He is a poet, she, a sad and beautiful woman.
"We're perfect for each other," he says.
"How so?" she asks.
"You are a sad, beautiful woman," he answers. "And I am poet."
"It won't last," she says sadly.
"It may take the better part of an afternoon. Or two."
"You have mistaken me for another kind of girl, I'm afraid."
"Your beauty is unmistakable."
"And my sadness?"
"It will take a poem to get it right."
"I don't think I'm interested."
"I think you have mistaken me for another kind of poet."
She is unimpressed, but vaguely intrigued.
"I have no designs on you," he explains. "Only your beauty, its sadness. I am suggesting you come home with me, to my 'studio', if you will, and sit for me. Sit for my poem. This is something painters and sculptors have been doing forever."
"Always with pure intentions, I'm sure!"
"Their motives were often mixed, I'll grant. But not entirely base. There was always the painting or the sculpture. Or at least the pretense of one. It kept the session taut."
"It maintained a certain tension. It brought precision to the encounter. I think that tension would be good for poetry."
"How have poems been made until now?"
"They've been recollected in tranquility, after the encounter. The encounter has had to happen in real time, in real life. No time to observe. No time to think and feel. It's like asking a sculptor to go to the park and observe all the women there, walking, jogging, lying in the sun. Then he goes back to his studio and works from memory. It wouldn't surprise us if his work lacked precision."
"So, instead, he invites a woman he finds attractive…"
"And sad," she adds sarcastically.
"Yes, and sad."
"…back to his apartment…"
"His 'studio'," he marks the air, and smiles.
"…and gets her to undress for his art."
"That's the basic idea."
"Would we sleep together?"
"That is a distinct possibility."
"I won't lie. But it is truly only a possibility. A very distinct one. It is precisely that possibility that the poem is about."
"And your wife would not mind?"
"She would. She must."
"How is that?"
"It's part of the necessary tension. A good poem is always an act of infidelity. (Even a poem about my wife's sadness and beauty would betray our vows.) A poem writhes against the immediate rightness suggested by our institutions—our sense of decency. Your beauty, its sadness, for example, challenges even the happiest marriage. For me to insist on noticing it is a minor scandal. But my faithlessness may produce only a poem. A poem is the fulcrum of enormous leverage…"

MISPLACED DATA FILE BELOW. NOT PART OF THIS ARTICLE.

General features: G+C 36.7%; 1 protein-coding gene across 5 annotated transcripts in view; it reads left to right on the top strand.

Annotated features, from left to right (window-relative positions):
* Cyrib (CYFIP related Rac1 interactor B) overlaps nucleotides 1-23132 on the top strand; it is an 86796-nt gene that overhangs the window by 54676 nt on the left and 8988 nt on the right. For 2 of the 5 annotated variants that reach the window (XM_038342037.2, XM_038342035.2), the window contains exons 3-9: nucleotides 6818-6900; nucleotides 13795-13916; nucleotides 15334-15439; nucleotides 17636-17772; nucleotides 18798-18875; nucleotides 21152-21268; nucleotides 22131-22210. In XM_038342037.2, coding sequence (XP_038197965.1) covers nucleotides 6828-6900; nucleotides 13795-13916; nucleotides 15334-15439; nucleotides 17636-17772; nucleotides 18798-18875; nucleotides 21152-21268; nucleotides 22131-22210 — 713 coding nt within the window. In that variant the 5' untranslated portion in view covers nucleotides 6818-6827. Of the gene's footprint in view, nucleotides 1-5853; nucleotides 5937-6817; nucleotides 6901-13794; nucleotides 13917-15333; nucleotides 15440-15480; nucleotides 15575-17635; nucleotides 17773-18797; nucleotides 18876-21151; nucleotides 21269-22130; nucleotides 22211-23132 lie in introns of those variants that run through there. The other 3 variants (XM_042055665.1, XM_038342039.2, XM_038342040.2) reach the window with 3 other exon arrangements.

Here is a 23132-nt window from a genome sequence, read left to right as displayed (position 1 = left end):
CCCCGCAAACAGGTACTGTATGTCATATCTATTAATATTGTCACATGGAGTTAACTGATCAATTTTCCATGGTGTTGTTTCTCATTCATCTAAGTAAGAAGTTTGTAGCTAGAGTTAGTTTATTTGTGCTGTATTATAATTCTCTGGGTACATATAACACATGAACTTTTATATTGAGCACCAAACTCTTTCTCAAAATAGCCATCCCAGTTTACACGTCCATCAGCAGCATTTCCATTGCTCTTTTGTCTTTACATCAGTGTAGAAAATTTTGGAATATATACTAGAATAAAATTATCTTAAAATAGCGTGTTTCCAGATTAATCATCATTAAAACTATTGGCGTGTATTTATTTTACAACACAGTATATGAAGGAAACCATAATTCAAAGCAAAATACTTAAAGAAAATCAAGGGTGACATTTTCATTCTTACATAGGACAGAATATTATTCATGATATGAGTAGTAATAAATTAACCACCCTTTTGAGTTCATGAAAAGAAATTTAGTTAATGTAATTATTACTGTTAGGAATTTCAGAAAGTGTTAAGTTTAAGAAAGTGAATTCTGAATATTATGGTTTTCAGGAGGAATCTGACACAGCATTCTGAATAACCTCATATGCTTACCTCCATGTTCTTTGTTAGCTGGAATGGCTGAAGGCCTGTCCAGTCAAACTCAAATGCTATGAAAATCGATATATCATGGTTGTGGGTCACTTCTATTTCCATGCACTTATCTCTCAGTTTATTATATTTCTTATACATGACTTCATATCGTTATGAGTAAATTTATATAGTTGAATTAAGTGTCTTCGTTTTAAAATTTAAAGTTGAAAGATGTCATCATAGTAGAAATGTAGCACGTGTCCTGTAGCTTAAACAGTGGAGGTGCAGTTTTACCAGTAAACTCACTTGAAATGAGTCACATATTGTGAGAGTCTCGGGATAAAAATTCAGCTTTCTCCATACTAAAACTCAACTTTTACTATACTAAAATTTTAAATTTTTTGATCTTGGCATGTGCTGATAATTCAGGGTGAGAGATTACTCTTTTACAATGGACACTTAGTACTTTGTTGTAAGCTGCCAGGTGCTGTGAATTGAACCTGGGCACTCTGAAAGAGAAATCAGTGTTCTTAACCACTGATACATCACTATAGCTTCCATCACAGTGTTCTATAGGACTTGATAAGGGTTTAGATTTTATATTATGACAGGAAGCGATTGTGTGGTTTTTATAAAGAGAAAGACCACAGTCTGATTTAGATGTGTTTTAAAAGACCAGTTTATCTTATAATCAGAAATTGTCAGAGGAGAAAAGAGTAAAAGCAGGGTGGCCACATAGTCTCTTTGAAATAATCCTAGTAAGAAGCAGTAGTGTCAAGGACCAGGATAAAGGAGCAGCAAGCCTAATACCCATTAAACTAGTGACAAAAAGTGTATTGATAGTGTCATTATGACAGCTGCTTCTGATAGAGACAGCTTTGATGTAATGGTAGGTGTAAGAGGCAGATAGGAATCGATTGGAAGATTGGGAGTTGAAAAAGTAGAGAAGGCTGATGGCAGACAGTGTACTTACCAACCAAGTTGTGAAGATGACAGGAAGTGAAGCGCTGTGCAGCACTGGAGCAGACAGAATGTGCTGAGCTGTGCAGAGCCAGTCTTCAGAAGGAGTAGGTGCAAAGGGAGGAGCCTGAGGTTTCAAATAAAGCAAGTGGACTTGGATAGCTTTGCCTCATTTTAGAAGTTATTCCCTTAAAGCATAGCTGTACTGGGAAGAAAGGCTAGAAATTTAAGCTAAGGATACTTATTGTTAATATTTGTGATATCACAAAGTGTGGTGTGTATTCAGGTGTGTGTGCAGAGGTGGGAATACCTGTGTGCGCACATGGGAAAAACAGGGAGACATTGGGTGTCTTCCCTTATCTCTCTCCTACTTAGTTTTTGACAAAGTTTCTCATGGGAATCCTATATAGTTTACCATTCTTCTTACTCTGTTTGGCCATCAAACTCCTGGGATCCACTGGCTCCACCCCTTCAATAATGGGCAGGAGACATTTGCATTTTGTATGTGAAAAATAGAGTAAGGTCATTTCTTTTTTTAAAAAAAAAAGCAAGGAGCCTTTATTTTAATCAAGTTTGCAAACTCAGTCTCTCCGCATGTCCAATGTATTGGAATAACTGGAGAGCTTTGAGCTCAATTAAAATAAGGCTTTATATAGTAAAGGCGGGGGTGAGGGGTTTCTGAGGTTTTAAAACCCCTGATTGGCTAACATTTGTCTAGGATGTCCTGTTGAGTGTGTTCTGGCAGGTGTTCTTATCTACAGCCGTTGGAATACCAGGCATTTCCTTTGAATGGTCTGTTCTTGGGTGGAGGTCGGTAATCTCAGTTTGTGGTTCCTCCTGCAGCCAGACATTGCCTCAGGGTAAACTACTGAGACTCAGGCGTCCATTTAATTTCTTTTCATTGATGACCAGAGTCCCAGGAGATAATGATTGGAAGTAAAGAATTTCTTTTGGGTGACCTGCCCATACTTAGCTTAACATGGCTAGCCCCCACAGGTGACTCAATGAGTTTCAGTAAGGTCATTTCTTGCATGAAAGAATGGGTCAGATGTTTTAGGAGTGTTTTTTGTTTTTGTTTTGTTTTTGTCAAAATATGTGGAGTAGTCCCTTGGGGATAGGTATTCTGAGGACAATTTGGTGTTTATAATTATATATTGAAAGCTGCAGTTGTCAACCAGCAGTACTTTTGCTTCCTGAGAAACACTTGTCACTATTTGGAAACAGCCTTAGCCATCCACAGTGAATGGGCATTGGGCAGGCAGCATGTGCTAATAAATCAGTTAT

"I bet," she balks. "The lightest word may move to heavy deeds."
"Of course. Or the minor scandal may merely occasion a great poem. And that, in the end, is all I hope for."
"Well, I won't sleep with you."
"My poem depends on getting you to recognize only the possibility."
"So if I remain firm you will not get your poem."
"Exactly. But I hope I will. We talk for an hour or two. I will get a chance to see your beauty, its sadness, in good light. I'll be able to register its moods and caprices under ideal conditions. If I am good and if I am lucky, I will see the moment when you consider 'the one obvious remedy'*. I don't even need to know that that is what I've seen. I will have enough for my poem. And you can go home, unsullied."
*He is, of course, quoting from Ezra Pound's essay "Troubadours—Their Sorts and Conditions": "After the compositions of Vidal, Rudel, Ventadour, of Bornelh and Bertrans de Born and Arnaut Daniel, there seemed little chance of doing distinctive work in the 'canzon de l'amour courtois'. There was no way, or at least there was no man in Provence capable of finding a new way of saying in six closely rhymed strophes that a certain girl, matron or widow was like a certain set of things, and that the troubadour's virtues were like another set, and that all this was very sorrowful or otherwise, and that there was but one obvious remedy." (LE, p. 102)